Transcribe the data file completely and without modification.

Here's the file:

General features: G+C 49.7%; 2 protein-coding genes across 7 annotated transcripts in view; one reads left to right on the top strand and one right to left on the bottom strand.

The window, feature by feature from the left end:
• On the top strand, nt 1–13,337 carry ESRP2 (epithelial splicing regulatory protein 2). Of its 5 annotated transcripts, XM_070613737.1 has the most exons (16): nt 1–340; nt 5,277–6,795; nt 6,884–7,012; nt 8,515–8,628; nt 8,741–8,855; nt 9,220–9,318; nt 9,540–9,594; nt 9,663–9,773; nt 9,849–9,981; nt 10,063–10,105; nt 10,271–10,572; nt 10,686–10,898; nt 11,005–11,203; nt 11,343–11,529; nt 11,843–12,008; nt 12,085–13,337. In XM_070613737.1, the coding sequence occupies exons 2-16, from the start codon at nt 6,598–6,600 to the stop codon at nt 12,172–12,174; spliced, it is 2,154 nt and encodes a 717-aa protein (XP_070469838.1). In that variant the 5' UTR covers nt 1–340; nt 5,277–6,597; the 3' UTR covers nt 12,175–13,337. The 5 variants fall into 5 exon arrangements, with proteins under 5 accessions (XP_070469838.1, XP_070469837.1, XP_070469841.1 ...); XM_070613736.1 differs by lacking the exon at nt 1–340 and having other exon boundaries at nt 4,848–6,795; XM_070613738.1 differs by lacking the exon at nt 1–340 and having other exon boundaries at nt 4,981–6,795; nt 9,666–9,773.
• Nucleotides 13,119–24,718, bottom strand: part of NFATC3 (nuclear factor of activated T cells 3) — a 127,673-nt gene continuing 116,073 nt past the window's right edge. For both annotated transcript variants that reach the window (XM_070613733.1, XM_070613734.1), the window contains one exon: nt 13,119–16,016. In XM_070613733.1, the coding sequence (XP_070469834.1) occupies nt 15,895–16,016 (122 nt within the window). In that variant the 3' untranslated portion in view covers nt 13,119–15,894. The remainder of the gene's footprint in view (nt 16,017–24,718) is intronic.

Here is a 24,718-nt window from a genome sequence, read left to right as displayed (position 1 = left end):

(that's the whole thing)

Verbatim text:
General features: G+C 49.7%; 2 protein-coding genes across 7 annotated transcripts in view; one reads left to right on the top strand and one right to left on the bottom strand.

The window, feature by feature from the left end:
• On the top strand, nt 1–13,337 carry ESRP2 (epithelial splicing regulatory protein 2). Of its 5 annotated transcripts, XM_070613737.1 has the most exons (16): nt 1–340; nt 5,277–6,795; nt 6,884–7,012; nt 8,515–8,628; nt 8,741–8,855; nt 9,220–9,318; nt 9,540–9,594; nt 9,663–9,773; nt 9,849–9,981; nt 10,063–10,105; nt 10,271–10,572; nt 10,686–10,898; nt 11,005–11,203; nt 11,343–11,529; nt 11,843–12,008; nt 12,085–13,337. In XM_070613737.1, the coding sequence occupies exons 2-16, from the start codon at nt 6,598–6,600 to the stop codon at nt 12,172–12,174; spliced, it is 2,154 nt and encodes a 717-aa protein (XP_070469838.1). In that variant the 5' UTR covers nt 1–340; nt 5,277–6,597; the 3' UTR covers nt 12,175–13,337. The 5 variants fall into 5 exon arrangements, with proteins under 5 accessions (XP_070469838.1, XP_070469837.1, XP_070469841.1 ...); XM_070613736.1 differs by lacking the exon at nt 1–340 and having other exon boundaries at nt 4,848–6,795; XM_070613738.1 differs by lacking the exon at nt 1–340 and having other exon boundaries at nt 4,981–6,795; nt 9,666–9,773.
• Nucleotides 13,119–24,718, bottom strand: part of NFATC3 (nuclear factor of activated T cells 3) — a 127,673-nt gene continuing 116,073 nt past the window's right edge. For both annotated transcript variants that reach the window (XM_070613733.1, XM_070613734.1), the window contains one exon: nt 13,119–16,016. In XM_070613733.1, the coding sequence (XP_070469834.1) occupies nt 15,895–16,016 (122 nt within the window). In that variant the 3' untranslated portion in view covers nt 13,119–15,894. The remainder of the gene's footprint in view (nt 16,017–24,718) is intronic.

Here is a 24,718-nt window from a genome sequence, read left to right as displayed (position 1 = left end):